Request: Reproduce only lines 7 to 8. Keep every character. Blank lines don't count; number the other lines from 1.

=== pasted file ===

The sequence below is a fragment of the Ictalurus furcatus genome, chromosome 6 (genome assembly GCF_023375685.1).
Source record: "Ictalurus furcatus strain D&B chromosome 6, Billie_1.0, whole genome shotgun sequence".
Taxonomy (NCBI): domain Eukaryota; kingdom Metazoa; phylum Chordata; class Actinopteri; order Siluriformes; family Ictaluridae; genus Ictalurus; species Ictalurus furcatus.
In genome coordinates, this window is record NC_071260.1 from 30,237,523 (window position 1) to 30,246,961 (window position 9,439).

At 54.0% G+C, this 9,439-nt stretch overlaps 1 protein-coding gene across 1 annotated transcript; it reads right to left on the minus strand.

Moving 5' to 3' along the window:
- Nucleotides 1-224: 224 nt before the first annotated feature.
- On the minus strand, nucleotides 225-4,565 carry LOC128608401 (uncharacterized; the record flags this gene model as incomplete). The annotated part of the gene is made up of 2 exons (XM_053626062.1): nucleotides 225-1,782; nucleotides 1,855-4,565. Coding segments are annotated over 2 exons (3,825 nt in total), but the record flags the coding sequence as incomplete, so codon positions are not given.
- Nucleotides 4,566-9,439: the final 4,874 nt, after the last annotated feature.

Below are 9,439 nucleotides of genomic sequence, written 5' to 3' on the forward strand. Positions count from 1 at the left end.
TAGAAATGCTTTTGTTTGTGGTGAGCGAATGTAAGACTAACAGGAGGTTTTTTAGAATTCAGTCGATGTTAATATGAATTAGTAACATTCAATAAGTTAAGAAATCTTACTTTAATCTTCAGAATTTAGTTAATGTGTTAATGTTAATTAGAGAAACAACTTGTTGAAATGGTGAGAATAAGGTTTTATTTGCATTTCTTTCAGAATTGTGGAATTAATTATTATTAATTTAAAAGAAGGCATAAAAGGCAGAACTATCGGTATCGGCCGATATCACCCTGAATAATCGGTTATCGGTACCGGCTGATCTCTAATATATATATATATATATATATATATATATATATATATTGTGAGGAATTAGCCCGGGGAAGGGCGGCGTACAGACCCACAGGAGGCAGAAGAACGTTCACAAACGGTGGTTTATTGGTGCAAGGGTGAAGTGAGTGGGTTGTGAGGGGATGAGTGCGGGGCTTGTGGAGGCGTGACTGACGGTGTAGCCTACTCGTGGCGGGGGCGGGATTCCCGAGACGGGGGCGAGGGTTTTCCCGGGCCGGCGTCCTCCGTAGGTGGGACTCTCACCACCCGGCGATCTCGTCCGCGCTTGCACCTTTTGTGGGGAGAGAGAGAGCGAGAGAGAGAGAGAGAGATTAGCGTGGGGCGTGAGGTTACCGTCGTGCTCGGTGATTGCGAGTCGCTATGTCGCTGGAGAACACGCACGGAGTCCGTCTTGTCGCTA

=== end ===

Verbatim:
- Nucleotides 1-224: 224 nt before the first annotated feature.
- On the minus strand, nucleotides 225-4,565 carry LOC128608401 (uncharacterized; the record flags this gene model as incomplete). The annotated part of the gene is made up of 2 exons (XM_053626062.1): nucleotides 225-1,782; nucleotides 1,855-4,565. Coding segments are annotated over 2 exons (3,825 nt in total), but the record flags the coding sequence as incomplete, so codon positions are not given.